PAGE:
Co-Chairs: Danilo Tagle, Dolan Sondhi

1:00Rachel L. Manthe
University of Maryland
College Park, MD, United States
Enhanced lysosomal enzyme delivery across the blood-brain barrier by modulating the valency of ICAM-1-targeted nanocarriers
1:15Adeel Safdar
McMaster University
Hamilton, ON, Canada
Exosome-mRNA (EXERNA) therapy for Pompe disease
1:30Heather L. Gray-Edwards
Auburn University
Auburn University, AL, United States
Long term survival after gene therapy in a feline model of Sandhoff disease
1:45Alia Ahmed
University of Minnesota
Minneapolis, MN, United States
Association of physical symptom score (PSS) with age and cognitive measures in attenuated mucopolysaccharidosis types I, II and VI
2:00Mika Aoyagi-Scharber
BioMarin Pharmaceutical Inc.
Novato, CA, United States
Time- and dose-dependent normalization of pathological lysosomal storage and biochemistry in the mucopolysaccharidosis ΙΙΙΒ (MPS ΙΙΙΒ, Sanfilippo Β) mouse model by intracerebroventricular enzyme replacement therapy with ΒΜΝ 250, a ΝAGLU-ΙGF2 fusion protein
2:15Lauren C Boudewyn
Albert Einstein College of Medicine
Bronx, NY, United States
Assessment of n-butyl-deoxynojirimycin as a therapeutic option for mucolipidosis type IV
2:30Russell DeKelver
Sangamo BioSciences
Richmond, CA, United States
ZFN-mediated in vivo genome editing results in supraphysiological levels of human iduronate 2-sulfatase and phenotypic correction in a murine MPS II model
2:45Break & Exhibits 
3:00Coy Heldermon
University of Florida
Gainesville, FL, United States
MRI findings reveal corollaries in brain pathology between murine and human MPS IIIB brains
3:15Zoheb B. Kazi
Duke University
Durham, NC, United States
Prophylactic immune modulation in infantile Ρompe disease using low-dose methotrexate induction: a safe, inexpensive, widely accessible, and efficacious strategy
3:30Yedda Li
Washington University in St. Louis
Saint Louis, MO, United States
Combination therapy increases lifespan and improves clinicobehavioral performance in the murine model of globoid cell leukodystrophy
3:45Aaron Meadows
Research Institute at Nationwide Children’s Hospital
Columbus, OH, United States
Functional correction of mucopolysaccharidosis I in adult mice by a systemic rAAV9-IDUA gene delivery
4:00Angela Schulz
University Medical Center Hamburg-Eppendorf, Hamburg, Germany
Intracerebroventricular cerliponase alfa (BMN 190) in children with CLN2 disease: Interim results from a phase 1/2, open-label, dose-escalation study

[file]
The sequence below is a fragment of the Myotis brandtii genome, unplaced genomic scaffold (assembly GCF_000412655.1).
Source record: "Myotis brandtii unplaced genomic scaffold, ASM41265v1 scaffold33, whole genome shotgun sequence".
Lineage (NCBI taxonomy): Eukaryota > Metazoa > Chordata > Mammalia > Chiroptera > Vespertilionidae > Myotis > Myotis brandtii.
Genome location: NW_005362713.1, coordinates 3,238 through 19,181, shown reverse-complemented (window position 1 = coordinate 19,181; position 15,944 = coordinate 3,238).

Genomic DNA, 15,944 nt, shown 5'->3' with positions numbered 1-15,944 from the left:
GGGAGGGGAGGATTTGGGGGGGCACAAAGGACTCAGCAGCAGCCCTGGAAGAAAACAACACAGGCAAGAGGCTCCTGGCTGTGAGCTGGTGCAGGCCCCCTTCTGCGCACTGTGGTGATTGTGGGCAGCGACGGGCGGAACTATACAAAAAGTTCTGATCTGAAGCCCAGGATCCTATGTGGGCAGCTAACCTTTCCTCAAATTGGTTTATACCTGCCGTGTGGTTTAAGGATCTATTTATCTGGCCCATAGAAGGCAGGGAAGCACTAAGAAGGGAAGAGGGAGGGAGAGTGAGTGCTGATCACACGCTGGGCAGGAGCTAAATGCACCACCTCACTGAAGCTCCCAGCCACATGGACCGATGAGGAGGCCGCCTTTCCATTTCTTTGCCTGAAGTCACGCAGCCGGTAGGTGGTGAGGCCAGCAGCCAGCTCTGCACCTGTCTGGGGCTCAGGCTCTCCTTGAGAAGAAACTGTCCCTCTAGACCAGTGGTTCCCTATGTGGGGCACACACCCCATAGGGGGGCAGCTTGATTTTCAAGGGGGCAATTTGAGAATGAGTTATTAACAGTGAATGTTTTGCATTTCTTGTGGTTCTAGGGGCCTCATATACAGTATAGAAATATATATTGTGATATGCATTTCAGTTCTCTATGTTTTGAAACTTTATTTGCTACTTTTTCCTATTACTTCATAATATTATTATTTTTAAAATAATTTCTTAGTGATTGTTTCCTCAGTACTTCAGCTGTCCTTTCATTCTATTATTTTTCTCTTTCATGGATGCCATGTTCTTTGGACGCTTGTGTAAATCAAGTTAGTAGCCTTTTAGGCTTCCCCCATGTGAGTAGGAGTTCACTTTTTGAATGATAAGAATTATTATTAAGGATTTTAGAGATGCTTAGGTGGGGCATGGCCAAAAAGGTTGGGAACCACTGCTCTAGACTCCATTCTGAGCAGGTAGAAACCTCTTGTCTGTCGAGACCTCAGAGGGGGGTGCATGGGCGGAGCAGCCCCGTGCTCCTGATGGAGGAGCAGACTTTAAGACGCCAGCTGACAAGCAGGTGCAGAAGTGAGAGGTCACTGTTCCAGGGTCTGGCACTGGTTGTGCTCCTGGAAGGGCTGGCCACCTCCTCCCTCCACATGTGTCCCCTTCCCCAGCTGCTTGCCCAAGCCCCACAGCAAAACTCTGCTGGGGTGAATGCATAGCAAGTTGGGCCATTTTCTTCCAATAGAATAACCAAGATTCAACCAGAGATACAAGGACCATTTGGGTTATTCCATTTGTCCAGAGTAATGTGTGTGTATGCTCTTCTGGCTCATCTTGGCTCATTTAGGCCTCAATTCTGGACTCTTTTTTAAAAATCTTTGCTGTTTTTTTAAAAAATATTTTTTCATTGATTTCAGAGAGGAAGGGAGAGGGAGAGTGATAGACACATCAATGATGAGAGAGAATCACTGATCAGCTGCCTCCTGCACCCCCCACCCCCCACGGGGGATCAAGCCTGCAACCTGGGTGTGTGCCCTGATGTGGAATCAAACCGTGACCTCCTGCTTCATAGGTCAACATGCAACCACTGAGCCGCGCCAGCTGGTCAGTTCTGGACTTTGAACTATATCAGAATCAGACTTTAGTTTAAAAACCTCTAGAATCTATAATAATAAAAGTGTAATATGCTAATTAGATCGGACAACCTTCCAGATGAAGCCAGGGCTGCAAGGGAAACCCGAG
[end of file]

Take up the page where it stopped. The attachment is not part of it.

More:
4:15Gizely N. Andrade
Albert Einstein College of Medicine
Bronx, NY, United States
Multisensory processing in lysosomal disorders: a behavioral and high-density electrophysiology investigation in Niemann-Pick disease type C and cystinosis
4:30Poster Reception & Presentation 
6:30Satellite Symposium
CME Satellite Sponsored by MedIQ. Supported by an educational grant from Sanofi Genzyme
How Early is Early? When to Start ERT and Other Considerations for Optimizing Treatment of Fabry Disease

Clinical research. The entire third day is committed to presentations of results from clinical trials, in most cases, the actual application of new agents in humans affected by these conditions. Day 3 will also include presentations related to re-thinking the definition of biomarkers for lysosomal disease. Download the WORLDSymposium 2016 program (PDF 275KB).

Clinical Trials I

Co-Chairs: Stephen Groft, Elsa Shapiro

6:30Satellite Symposium
Supported by BioMarin Pharmaceutical Inc.
Recognizing the signs of CLN2 disease – emerging evidence for a paradigm shift in CLN2 diagnosis
7:50Chester B. Whitley
University of Minnesota
Minneapolis, MN, United States
8:00Barbara K. Burton
Ann & Robert H. Lurie Children’s Hospital
Chicago, IL, United States
Newborn screening for lysosomal diseases in Illinois
8:15Renuka P. Limgala
Lysosomal and Rare Disorders Research and Treatment Center
Fairfax, VA, United States
Selective large scale screening for lysosomal disorders in minority groups shows higher incidence rates
8:30Arunabha Ghosh
St Mary’s Hospital
Manchester, United Kingdom
IDUA mutational profile and genotype-phenotype correlations in mucopolysaccharidosis type I
8:45Hernan Amartino
Hospital Universitario Austral
Buenos Aires, Argentina
New measure to assess severity of MPS II: the disease severity score
9:00Nathan J. Rodgers
University of Minnesota
Minneapolis, MN, United States
Thirty year follow-up in Hurler syndrome after hematopoietic cell transplantation: the University of Minnesota experience
9:15Christian J. Hendriksz
Salford Royal Foundation NHS Trust
Salford, United Kingdom
Impact of long-term elosulfase alfa treatment on pulmonary function in patients with Morquio syndrome type A